Here. It’s more of a review of Kevin Hart’s work on Marion than the actual book under discussion–a lovely trick. The conclusion is particularly condescending, especially since, as I know well from having attended graduate school with her, Gschwandtner is not some postmodernist, as he suggests, and her knowledge of the history of phenomenology, I’m sure, outranks the reviewer, whose work on Derrida I’m much more familiar with (and which Martin Hägglund spent much time dismantling in Radical Atheism: Derrida and the Time of Life):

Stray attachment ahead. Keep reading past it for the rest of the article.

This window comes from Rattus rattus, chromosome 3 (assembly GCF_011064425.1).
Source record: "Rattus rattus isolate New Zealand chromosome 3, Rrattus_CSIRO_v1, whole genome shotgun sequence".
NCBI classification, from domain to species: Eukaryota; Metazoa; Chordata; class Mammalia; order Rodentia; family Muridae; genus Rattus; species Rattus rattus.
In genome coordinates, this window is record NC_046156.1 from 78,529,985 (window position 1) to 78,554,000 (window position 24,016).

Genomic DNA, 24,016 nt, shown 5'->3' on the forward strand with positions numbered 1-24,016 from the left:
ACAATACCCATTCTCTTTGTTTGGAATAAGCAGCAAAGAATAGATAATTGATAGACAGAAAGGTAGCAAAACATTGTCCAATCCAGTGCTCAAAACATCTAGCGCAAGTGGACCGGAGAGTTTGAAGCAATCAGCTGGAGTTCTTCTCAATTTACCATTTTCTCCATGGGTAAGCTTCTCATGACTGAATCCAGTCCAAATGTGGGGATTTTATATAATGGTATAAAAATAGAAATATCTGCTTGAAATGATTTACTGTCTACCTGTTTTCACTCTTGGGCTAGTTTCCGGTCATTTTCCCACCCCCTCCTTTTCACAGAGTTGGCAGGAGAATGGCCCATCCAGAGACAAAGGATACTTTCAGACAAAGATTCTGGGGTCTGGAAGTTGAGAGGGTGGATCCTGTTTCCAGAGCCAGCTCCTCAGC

One would not read Degrees of Givenness in order to grasp the depths or the nuances of Marion’s creative uses of Husserl and Heidegger: Gschwandtner does not present herself as a historian of phenomenology or seek to evaluate Marion’s contributions to theory of reduction, modes of being, or the extent of phenomenality, for example. Her Marion is a contemporary, someone who has surprised many folk in European philosophy by suddenly [really? Marion is the only one?] insisting on the primacy of Gegebenheit [givenness] and seeming to insist too heavily on it. I do not doubt that there are significant moments in Marion’s work where his drive to present his view of things in a single-minded manner results in a blurring of what gives itself and what shows itself or that at times he is drawn to use a language marked by violence, and Gschwandtner is quite right to express perplexity when she encounters these moments. Perhaps, though, we are in need of another book, one entitled Degrees of Givenness and Showing.